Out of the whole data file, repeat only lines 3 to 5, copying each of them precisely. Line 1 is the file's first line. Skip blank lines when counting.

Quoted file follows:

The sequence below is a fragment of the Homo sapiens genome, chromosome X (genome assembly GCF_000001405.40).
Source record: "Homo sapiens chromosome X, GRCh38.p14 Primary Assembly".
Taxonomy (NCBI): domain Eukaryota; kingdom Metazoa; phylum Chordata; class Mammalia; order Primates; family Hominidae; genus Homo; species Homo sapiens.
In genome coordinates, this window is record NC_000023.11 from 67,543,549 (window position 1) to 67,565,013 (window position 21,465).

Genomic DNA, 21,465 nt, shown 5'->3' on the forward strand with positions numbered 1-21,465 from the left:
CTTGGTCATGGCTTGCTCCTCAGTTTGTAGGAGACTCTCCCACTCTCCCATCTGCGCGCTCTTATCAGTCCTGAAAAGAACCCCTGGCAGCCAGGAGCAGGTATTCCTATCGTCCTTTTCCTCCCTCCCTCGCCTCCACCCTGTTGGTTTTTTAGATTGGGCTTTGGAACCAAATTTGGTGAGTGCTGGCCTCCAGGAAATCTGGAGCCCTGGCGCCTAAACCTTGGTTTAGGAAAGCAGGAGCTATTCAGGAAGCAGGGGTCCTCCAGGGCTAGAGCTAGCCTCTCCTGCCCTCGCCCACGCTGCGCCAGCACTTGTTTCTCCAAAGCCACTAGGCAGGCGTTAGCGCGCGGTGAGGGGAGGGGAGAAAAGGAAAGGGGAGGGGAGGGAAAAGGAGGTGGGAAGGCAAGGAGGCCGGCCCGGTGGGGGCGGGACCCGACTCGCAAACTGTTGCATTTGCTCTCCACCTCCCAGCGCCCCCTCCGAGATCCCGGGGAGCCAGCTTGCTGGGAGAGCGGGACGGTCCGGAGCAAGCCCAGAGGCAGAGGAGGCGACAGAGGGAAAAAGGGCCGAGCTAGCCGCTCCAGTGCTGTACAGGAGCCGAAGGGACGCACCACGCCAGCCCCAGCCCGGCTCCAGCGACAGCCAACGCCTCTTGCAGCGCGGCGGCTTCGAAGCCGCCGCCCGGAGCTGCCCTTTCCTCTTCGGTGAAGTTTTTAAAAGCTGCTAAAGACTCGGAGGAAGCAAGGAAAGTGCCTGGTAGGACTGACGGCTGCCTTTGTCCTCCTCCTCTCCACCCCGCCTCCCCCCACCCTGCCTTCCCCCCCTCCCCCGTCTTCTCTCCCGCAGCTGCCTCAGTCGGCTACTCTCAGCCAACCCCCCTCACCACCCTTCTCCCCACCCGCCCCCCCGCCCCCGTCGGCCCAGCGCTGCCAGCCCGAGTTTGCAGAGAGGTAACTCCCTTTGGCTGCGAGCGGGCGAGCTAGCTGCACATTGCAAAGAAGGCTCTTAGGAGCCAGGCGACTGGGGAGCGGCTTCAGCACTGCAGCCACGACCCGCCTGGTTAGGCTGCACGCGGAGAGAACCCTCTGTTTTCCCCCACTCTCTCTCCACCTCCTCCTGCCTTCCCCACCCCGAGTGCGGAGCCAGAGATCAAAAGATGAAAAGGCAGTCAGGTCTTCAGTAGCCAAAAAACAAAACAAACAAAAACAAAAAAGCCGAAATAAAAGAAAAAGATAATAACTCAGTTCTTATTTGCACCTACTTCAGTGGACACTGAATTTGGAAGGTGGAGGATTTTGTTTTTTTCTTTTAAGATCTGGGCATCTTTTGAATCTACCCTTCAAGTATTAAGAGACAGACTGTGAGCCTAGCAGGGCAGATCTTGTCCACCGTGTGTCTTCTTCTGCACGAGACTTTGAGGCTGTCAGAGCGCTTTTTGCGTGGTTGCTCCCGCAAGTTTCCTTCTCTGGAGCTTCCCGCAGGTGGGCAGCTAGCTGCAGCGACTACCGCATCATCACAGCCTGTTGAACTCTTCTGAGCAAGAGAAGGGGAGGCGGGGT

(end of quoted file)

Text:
Taxonomy (NCBI): domain Eukaryota; kingdom Metazoa; phylum Chordata; class Mammalia; order Primates; family Hominidae; genus Homo; species Homo sapiens.
In genome coordinates, this window is record NC_000023.11 from 67,543,549 (window position 1) to 67,565,013 (window position 21,465).

Genomic DNA, 21,465 nt, shown 5'->3' on the forward strand with positions numbered 1-21,465 from the left: